Supraventricular tachycardia was treated for the first time in 1980 by transplacental application of digitalis . In 1988, successful prenatal application of Flecaïne acetate in the case of supraventricular tachycardia was first time reported by Wren and Hunter. Favorable results and outcome were published by Allan in 1991 . In 1995, Wladimiroff et all reported that transplacental administration of the Flecaïne is associated with more rapid control of the arrhythmia and more frequent resolution of hydrops, compared with other drugs given by the transplacental route .
Supraventricular tachycardia can be a consequence of an automatic focus activity provoking the atrial contractions of higher rate than is the rate of sinoatrial node, or is a result of the re-entry mechanism, characterized by a circular electrical current running between the fast-conductive accessory pathways, ventricles, atrioventricular node and the atria in either direction. When the tachycardia is sustained, the diastole is shortened with decreasing atrial and ventricular filling time. This increases the systemic venous volume load and central venous pressure. Insufficient blood supply via the coronary arteries during diastole causes cardiac ischemia. The cardiac dilatation impairs contractility and the dilatation of the annulus fibrosus causes atrioventricular valve regurgitation. These factors result in the heart failure manifested by fetal hydrops.
Fetal tachycardia without other cardiac malformations can be observed during the second or the third trimester.
Implications for targeted examinations
Cardiac malformations must be eliminated by ultrasonography. Viral test are recommended.
Ventricular tachycardia , fetus with long QT syndrome, isolated extrasystoles.
Supraventricular tachycardia can result in impairment of cerebral vessel autoregulation and may interfere with brain oxygenation, producing brain edema, injury of the periventricular vessels and irreversible brain damage with periventricular leukomalacia, multicystic encephalomalacia and intraventricular hemorrhage. But there is a paucity of data regarding the neurological damage caused by supraventricular tachycardia and heart failure .
Supraventricular tachycardia is associated with significant morbidity and mortality. It can result in the fetal hemodynamic compromise and non-immune hydrops or even fetal death. If the fetal tachyarrhythmia is associated with hydrops, the mortality ranges from 20 to 50%, making rapid diagnosis and therapy imperative. Neurological morbidity has been linked to fetal tachycardia and is probably the result of dysfunction of cerebrovascular autoregulation in hemodynamically compromised fetuses.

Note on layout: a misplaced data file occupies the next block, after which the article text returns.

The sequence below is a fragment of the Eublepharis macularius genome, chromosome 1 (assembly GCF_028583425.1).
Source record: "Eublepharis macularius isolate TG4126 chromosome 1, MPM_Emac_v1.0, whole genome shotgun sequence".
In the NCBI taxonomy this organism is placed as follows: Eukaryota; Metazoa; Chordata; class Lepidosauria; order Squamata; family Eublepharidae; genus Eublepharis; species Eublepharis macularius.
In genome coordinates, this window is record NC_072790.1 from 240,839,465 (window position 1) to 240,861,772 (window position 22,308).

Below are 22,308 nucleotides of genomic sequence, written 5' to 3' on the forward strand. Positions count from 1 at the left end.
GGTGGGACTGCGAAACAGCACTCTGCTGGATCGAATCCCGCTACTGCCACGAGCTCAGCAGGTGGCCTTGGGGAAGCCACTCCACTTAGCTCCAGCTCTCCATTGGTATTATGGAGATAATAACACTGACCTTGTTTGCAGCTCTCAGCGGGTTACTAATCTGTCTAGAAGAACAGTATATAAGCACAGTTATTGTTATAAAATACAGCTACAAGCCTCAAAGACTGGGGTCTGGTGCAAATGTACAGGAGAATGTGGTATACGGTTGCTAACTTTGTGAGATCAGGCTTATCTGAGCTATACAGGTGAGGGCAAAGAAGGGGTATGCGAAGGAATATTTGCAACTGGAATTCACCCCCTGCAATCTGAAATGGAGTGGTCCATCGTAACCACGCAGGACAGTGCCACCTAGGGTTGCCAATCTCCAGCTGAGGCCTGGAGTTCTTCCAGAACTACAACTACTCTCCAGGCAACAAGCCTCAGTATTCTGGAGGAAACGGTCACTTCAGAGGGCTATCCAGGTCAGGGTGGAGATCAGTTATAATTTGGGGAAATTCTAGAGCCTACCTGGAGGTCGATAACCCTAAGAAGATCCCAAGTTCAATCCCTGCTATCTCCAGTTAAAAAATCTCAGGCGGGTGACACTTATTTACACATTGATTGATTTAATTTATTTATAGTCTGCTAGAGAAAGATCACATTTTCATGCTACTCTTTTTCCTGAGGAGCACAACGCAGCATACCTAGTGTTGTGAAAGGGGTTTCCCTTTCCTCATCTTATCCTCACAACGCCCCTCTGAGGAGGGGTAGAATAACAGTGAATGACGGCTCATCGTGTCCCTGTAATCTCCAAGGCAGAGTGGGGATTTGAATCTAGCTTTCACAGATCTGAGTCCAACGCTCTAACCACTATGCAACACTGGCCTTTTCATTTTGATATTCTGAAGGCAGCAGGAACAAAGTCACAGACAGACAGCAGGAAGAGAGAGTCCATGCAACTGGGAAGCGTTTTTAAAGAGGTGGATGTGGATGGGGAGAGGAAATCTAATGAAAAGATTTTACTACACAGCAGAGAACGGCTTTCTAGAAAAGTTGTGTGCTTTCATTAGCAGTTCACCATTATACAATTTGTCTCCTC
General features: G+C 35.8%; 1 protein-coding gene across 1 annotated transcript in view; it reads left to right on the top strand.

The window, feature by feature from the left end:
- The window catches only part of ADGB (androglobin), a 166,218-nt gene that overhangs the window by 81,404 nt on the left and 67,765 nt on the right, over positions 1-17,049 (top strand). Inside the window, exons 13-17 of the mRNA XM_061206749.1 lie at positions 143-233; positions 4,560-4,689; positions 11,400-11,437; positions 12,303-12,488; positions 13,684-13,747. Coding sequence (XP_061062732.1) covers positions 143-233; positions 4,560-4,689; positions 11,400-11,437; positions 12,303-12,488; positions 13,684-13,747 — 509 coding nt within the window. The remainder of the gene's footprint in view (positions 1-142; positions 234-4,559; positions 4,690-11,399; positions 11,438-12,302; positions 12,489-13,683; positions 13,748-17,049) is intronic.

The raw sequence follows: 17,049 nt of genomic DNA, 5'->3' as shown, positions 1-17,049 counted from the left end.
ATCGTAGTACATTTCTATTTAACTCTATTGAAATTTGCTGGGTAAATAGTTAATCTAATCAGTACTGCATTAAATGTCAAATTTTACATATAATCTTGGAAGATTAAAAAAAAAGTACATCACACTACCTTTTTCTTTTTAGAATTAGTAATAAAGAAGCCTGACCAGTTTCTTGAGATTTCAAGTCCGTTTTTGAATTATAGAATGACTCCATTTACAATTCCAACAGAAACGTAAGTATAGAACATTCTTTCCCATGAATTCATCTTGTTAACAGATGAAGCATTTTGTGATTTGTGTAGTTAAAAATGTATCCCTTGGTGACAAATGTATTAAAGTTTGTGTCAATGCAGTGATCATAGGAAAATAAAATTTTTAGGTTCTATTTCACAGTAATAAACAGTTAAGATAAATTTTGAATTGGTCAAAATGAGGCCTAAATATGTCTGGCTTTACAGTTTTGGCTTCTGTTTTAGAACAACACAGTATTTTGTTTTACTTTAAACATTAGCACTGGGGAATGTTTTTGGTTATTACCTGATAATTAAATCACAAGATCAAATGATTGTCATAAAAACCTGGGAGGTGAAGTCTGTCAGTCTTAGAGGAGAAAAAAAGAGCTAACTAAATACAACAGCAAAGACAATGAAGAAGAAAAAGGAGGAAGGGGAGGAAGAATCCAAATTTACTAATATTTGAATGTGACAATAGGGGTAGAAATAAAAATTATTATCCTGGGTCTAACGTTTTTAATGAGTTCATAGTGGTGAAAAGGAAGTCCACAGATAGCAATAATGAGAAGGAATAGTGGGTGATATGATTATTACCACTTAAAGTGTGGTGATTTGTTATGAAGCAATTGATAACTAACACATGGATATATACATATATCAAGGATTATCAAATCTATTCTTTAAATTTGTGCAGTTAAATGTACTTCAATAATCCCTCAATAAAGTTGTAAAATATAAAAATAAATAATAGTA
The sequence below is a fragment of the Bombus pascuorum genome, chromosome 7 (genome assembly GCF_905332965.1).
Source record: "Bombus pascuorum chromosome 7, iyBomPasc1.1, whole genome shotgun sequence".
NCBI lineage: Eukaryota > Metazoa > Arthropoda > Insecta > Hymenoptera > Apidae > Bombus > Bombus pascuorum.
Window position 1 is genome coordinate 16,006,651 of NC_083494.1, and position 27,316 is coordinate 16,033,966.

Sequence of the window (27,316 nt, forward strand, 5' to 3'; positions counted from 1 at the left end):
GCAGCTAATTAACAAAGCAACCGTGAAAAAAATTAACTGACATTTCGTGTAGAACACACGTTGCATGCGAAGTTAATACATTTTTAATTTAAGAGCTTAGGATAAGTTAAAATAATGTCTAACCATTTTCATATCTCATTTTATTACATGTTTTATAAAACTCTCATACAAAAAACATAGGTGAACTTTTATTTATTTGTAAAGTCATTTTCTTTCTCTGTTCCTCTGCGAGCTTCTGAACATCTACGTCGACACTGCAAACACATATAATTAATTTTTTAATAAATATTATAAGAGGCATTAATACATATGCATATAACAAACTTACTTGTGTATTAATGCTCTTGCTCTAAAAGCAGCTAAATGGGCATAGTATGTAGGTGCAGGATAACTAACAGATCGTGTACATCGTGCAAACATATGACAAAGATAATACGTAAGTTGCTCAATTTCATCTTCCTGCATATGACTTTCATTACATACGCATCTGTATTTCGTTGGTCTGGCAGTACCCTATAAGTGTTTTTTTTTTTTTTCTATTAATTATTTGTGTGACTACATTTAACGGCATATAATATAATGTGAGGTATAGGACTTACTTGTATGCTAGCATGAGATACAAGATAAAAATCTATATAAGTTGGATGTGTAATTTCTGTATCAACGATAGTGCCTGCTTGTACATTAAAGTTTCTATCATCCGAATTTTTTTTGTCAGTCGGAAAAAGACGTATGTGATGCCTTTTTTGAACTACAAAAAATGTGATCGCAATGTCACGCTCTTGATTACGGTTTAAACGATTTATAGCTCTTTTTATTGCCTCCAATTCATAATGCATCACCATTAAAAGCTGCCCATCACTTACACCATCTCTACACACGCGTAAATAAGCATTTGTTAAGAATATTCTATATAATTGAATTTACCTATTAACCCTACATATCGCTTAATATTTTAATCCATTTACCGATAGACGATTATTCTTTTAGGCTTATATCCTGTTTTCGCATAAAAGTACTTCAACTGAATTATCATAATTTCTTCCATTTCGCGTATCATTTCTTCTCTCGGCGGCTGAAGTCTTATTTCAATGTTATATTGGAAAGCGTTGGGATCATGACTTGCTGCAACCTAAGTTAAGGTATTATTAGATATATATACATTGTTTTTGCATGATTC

Jouannic et al (2003) described the perinatal data of 66 fetuses with supraventricular tachycardia. Junctional tachycardia was found in 50 fetuses, atrial flutter was found in 16 fetuses and 26 fetuses were affected by hydrops. After first line therapy, the supraventricular tachycardia persisted in 10 fetuses. Psychological development was normal for all the children (age five), without one.
The optimal duration of treatment of prenatally diagnosed fetal supraventricular tachycardia remains undetermined. Postnatal recurrence of arrhythmia has been described in approximatively 50% of neonates. Some favor prophylactic continuation of the drugs during the first six to twelve month of life to prevent recurrence. According with Hansmann, in 10 to 20% of cases, supraventricular tachycardia will persist beyond the first year of life.
Treatment goals are cardioversion to sinus rhythm and reversal of cardiac dysfunction. Supraventricular tachycardia without hydrops is first treated pharmacologically in utero by giving digitalis to the mother. If digitalization does not achieve cardioversion, or if the fetal status continues to deteriorate, the drug should be withdrawn and alternative second-line drugs (such as quinidine, procainamide, verapamil and propanolol) are indicated. Flecaine has been described as highly effective medication even in hydropic fetuses, working efficiently, because it crosses the placenta rapidly, and reaching 80% of the maternal serum levels. Cessation of fetal supraventricular tachycardia after compression of umbilical cord has either been described by Pal et al .
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